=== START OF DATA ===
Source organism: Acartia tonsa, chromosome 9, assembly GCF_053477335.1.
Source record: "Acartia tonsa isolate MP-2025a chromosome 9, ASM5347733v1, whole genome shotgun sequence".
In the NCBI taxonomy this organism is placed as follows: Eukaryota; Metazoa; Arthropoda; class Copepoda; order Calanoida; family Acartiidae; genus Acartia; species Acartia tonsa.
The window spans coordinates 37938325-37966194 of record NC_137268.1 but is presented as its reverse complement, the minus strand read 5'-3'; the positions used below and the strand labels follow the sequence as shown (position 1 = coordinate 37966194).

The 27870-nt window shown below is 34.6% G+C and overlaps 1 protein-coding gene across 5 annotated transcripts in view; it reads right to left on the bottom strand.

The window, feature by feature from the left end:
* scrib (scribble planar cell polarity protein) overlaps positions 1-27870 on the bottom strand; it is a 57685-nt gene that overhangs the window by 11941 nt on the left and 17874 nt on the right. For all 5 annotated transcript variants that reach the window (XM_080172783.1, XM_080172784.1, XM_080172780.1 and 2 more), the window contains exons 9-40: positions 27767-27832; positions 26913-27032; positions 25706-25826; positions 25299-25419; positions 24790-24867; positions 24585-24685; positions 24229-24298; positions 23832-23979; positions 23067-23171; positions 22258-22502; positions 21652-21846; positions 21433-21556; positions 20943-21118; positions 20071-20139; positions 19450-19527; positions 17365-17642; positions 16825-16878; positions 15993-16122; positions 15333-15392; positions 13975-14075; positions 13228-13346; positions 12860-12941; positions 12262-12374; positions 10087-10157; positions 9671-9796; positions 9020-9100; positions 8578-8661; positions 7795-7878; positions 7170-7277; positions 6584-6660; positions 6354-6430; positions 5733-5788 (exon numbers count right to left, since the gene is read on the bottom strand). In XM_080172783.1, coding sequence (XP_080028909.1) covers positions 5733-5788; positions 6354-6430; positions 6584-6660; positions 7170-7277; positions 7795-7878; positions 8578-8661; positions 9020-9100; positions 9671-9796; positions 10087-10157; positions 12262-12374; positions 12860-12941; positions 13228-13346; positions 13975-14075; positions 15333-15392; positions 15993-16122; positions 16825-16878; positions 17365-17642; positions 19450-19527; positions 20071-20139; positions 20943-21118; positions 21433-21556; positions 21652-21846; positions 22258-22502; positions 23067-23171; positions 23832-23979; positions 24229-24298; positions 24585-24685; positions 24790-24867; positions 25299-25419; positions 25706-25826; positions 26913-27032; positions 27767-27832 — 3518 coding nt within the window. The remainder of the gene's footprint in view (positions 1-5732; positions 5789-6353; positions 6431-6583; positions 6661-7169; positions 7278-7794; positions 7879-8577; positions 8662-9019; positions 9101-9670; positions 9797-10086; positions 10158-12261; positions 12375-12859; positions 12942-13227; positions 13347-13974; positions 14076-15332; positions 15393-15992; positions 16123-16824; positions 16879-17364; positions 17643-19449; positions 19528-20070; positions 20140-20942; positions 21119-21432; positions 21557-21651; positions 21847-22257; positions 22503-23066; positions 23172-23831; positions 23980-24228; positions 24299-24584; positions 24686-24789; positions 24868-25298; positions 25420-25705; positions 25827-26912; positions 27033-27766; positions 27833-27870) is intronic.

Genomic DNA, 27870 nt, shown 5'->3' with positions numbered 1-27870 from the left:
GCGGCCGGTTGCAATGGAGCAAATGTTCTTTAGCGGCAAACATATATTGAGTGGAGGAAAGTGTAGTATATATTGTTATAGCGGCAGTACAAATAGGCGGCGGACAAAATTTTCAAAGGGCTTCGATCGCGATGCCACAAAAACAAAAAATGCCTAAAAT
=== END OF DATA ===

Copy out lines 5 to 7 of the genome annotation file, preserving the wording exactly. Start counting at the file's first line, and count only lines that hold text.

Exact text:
The 27870-nt window shown below is 34.6% G+C and overlaps 1 protein-coding gene across 5 annotated transcripts in view; it reads right to left on the bottom strand.

The window, feature by feature from the left end:
* scrib (scribble planar cell polarity protein) overlaps positions 1-27870 on the bottom strand; it is a 57685-nt gene that overhangs the window by 11941 nt on the left and 17874 nt on the right. For all 5 annotated transcript variants that reach the window (XM_080172783.1, XM_080172784.1, XM_080172780.1 and 2 more), the window contains exons 9-40: positions 27767-27832; positions 26913-27032; positions 25706-25826; positions 25299-25419; positions 24790-24867; positions 24585-24685; positions 24229-24298; positions 23832-23979; positions 23067-23171; positions 22258-22502; positions 21652-21846; positions 21433-21556; positions 20943-21118; positions 20071-20139; positions 19450-19527; positions 17365-17642; positions 16825-16878; positions 15993-16122; positions 15333-15392; positions 13975-14075; positions 13228-13346; positions 12860-12941; positions 12262-12374; positions 10087-10157; positions 9671-9796; positions 9020-9100; positions 8578-8661; positions 7795-7878; positions 7170-7277; positions 6584-6660; positions 6354-6430; positions 5733-5788 (exon numbers count right to left, since the gene is read on the bottom strand). In XM_080172783.1, coding sequence (XP_080028909.1) covers positions 5733-5788; positions 6354-6430; positions 6584-6660; positions 7170-7277; positions 7795-7878; positions 8578-8661; positions 9020-9100; positions 9671-9796; positions 10087-10157; positions 12262-12374; positions 12860-12941; positions 13228-13346; positions 13975-14075; positions 15333-15392; positions 15993-16122; positions 16825-16878; positions 17365-17642; positions 19450-19527; positions 20071-20139; positions 20943-21118; positions 21433-21556; positions 21652-21846; positions 22258-22502; positions 23067-23171; positions 23832-23979; positions 24229-24298; positions 24585-24685; positions 24790-24867; positions 25299-25419; positions 25706-25826; positions 26913-27032; positions 27767-27832 — 3518 coding nt within the window. The remainder of the gene's footprint in view (positions 1-5732; positions 5789-6353; positions 6431-6583; positions 6661-7169; positions 7278-7794; positions 7879-8577; positions 8662-9019; positions 9101-9670; positions 9797-10086; positions 10158-12261; positions 12375-12859; positions 12942-13227; positions 13347-13974; positions 14076-15332; positions 15393-15992; positions 16123-16824; positions 16879-17364; positions 17643-19449; positions 19528-20070; positions 20140-20942; positions 21119-21432; positions 21557-21651; positions 21847-22257; positions 22503-23066; positions 23172-23831; positions 23980-24228; positions 24299-24584; positions 24686-24789; positions 24868-25298; positions 25420-25705; positions 25827-26912; positions 27033-27766; positions 27833-27870) is intronic.